In addition, Leon said that the proposed rules wouldn’t require charter schools to have commitments from traditional public schools to collaborate in order to receive grant funding.
“We’ve seen successful outcomes for students & communities when there is collaboration and hope to encourage more of it,” she said. “But this proposal would not be a requirement, and charters could still receive grant funding if they did not propose these types of collaborations.”
Even still, the regulations are being pursued at a precarious time for the Biden administration, with Democrats increasingly on the defensive when it comes to the state of the county’s public school system and with the 2022 midterms on the horizon.
“It’s politically tone deaf,” says Nina Rees, the president and CEO of the National Alliance for Public Charter Schools.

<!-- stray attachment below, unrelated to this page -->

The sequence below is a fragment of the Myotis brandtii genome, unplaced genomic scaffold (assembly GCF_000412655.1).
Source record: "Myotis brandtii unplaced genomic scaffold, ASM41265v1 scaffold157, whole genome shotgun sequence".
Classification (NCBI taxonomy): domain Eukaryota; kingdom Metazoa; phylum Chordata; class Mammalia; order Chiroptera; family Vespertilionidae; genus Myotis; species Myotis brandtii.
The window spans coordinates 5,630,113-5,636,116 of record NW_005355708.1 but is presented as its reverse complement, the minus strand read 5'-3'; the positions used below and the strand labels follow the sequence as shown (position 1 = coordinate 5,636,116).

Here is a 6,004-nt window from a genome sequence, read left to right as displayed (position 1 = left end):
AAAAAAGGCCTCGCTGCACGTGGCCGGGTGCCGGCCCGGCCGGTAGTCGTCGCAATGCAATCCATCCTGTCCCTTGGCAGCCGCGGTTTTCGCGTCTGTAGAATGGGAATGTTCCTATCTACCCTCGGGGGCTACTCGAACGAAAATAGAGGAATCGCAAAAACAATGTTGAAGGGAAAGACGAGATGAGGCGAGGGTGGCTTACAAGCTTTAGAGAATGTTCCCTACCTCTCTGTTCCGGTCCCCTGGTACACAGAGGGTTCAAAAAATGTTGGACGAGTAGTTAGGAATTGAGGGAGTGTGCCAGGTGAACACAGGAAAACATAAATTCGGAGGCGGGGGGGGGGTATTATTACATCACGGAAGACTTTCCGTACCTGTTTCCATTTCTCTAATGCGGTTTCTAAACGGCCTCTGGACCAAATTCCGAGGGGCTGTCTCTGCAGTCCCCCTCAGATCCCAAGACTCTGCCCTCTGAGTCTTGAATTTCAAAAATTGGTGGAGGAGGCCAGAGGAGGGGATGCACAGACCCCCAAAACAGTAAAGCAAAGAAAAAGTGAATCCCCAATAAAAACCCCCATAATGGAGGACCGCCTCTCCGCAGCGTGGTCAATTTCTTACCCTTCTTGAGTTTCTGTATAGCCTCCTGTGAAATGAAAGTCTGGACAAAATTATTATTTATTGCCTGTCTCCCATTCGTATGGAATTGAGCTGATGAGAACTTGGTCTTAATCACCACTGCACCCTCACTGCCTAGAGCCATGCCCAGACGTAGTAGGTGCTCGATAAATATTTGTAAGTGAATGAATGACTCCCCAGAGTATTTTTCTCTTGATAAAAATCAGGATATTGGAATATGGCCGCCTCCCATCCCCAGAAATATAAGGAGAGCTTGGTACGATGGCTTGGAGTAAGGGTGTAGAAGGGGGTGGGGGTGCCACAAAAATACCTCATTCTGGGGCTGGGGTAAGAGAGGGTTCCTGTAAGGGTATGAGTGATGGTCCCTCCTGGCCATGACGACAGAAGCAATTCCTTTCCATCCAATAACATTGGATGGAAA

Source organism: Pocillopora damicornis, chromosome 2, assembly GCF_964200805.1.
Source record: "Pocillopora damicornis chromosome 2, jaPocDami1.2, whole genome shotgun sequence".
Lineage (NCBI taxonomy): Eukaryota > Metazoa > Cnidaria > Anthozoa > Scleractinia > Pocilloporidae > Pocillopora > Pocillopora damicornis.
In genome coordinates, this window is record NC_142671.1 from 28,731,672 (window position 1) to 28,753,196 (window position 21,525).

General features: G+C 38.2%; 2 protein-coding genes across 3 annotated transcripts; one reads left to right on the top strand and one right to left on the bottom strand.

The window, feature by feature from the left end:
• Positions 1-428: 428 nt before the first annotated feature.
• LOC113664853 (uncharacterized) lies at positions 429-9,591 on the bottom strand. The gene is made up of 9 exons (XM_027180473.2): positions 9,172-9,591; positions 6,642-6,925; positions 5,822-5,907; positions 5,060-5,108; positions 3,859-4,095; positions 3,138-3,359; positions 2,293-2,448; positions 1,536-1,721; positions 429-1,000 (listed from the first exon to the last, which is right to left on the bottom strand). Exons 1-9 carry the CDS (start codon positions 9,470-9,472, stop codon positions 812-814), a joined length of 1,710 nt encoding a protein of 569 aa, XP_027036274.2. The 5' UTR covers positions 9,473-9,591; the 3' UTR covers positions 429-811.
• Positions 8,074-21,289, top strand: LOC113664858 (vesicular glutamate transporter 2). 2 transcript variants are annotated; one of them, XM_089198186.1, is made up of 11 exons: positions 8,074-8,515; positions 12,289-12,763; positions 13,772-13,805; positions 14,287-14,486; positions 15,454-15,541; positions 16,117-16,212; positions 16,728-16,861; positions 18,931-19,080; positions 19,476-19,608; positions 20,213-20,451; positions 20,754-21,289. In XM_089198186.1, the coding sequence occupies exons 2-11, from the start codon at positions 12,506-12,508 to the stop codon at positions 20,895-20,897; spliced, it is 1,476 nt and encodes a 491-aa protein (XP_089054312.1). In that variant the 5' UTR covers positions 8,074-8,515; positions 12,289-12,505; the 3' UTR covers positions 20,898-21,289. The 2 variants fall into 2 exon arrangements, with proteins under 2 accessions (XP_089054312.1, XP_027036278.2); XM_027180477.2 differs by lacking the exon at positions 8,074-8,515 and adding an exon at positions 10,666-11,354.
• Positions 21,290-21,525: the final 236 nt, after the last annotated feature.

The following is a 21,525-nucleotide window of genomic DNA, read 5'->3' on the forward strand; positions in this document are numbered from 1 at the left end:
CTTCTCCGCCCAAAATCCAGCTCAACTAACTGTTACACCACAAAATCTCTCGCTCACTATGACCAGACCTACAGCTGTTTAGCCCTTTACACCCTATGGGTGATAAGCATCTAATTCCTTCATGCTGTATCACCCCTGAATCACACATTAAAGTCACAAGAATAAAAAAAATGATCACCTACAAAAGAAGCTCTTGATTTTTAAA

After two years of pandemic disruptions to education, school leaders are scrambling to help students recoup months of academic setbacks – an average of four to eight months of setbacks in math and reading for white students compared to an average of six to 12 months for students of color, according to one analysis from McKinsey & Company. And for those who were already behind before the pandemic, achievement gaps widened, with students from low-income families and students of color falling even further behind as white students and students from middle- and high-income families have almost entirely rebounded from academic losses they incurred.